|Previous Section||Index||Home Page|
|Sterling( 1) counterfeits|
|(1) These figures only relate to counterfeit Bank of England banknotes.|
Ed Balls [holding answer 23 November 2006]: Government Ministers and officials have discussions with a wide range of organisations and individuals in the public and private sectors as part of the process of policy development and delivery. As was the case with previous Administrations, it is not the Governments practice to provide details of all such discussions.
Sarah Teather: To ask the Chancellor of the Exchequer what the (a) amount of unsecured personal debt, (b) average amount of unsecured personal debt and (c) average household disposable income was in each Government Office region in each year since 1997. 
The National Statistician has been asked to reply to your recent Parliamentary Question on unsecured personal debt and average household disposable income by Government Office Region each year since 1997.I am replying in her absence. (105805)
The ONS published estimates of household income by regions and countries of the UK, but only publish levels of debt for the UK as a whole.
Table A contains estimates of gross disposable household income (GDHI) per head of population by Government Office Regions.
Table B contains the amount of unsecured personal debt and the average amount of unsecured personal debt for the UK.
|Table A: gross disposable household income (£) per head of population( 1,2,3) by Government office regions|
|Gross disposable household income per head of population|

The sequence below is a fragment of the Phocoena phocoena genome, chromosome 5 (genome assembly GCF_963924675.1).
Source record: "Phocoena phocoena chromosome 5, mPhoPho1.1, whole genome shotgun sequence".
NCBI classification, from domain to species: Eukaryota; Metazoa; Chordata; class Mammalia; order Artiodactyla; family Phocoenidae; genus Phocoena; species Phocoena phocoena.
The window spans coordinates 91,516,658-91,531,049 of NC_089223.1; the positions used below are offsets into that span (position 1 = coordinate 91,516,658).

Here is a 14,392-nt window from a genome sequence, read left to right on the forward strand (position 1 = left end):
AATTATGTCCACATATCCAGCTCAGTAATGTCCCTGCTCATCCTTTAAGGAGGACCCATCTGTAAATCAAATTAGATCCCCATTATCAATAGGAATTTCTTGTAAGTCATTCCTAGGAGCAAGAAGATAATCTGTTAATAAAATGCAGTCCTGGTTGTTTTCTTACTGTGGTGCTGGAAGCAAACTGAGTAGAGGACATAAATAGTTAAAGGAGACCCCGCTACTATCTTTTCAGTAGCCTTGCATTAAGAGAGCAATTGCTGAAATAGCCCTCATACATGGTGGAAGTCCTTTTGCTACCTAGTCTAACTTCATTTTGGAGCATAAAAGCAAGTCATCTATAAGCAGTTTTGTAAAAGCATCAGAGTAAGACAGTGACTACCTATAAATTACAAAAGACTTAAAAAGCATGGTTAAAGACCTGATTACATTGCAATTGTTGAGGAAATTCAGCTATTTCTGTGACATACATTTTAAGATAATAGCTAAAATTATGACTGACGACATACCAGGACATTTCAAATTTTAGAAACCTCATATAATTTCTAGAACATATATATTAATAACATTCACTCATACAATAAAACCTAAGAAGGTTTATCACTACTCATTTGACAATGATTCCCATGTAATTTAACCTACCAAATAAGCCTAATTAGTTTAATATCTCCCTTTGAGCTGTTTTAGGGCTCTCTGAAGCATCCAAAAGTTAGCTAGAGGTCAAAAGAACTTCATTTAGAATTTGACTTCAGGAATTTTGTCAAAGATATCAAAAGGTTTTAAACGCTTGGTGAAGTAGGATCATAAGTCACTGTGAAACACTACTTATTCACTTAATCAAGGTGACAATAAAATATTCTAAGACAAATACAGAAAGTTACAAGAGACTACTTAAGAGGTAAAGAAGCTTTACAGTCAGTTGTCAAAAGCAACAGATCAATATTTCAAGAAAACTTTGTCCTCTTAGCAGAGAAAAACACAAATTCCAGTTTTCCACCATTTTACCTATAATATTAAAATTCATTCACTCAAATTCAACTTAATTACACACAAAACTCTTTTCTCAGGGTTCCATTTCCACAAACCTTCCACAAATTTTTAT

|(1) Gross disposable household income (GDHI) is the amount of money that households have available for spending or saving after deductions and expenditure associated with income, e.g. taxes and social contributions, and provision for future pension income.|
(2) The population measure is based upon mid-year estimates of total population.
(3) Estimates are consistent with the national accounts series for the combined household and non-profit institutions serving households sectors as published in Blue Book 2005.
|Table B: unsecured personal debt and average unsecured personal debt for the UK|
|Unsecured personal debt(1) (end-year) (£ million)||Average unsecured personal Debt(2) (end-year) (£)|
|(1) Unsecured personal debt is the sum of short term loans issued by monetary financial institutions in the United Kingdom and abroad. The data were published in the United Kingdom Economic Accounts table 64 published on 24 November 2006 available at the following address: http://www.statistics.gov.uk/StatBase/Productasp?vlnk=1904i&Pos=4&ColRank=l&Rank=422|
(2) Average unsecured personal debt is calculated as debt per head. The population figure used to derive this is the population aged 16+ in the United Kingdom. These estimates are expressed in nominal terms that are not adjusted for the effects of general price inflation.
Mr. Hoban: To ask the Chancellor of the Exchequer for what purposes his Department has employed Opinion Leader Research (OLR); and what the (a) title and (b) cost was of each research project undertaken by OLR for his Department in the last three years. 
John Healey: Over the last three financial years the Treasury has employed Opinion Leader Research Ltd. to conduct research on public attitudes towards public services and to inform decisions in the run up to the 2005 Budget (£19,021 in total); and to run workshops for the Financial Inclusion Taskforce (£133,237). The costs stated are excluding VAT.
Mr. Francois: To ask the Chancellor of the Exchequer what the cost of the opinion poll undertaken by his Department on the potential bid for the 2018 World Cup was; and if he will place in the Library a copy of the polls findings. 
Mr. Timms: The cost of this opinion poll, commissioned jointly with DCMS, was £15,510 (including VAT). This included the cost of an agency running a face to face survey of 2,000 adults, as well as consultation, project management and analysis provided by the Central Office of Information. The polls findings will be included in the feasibility study to be published in due course.
|Next Section||Index||Home Page|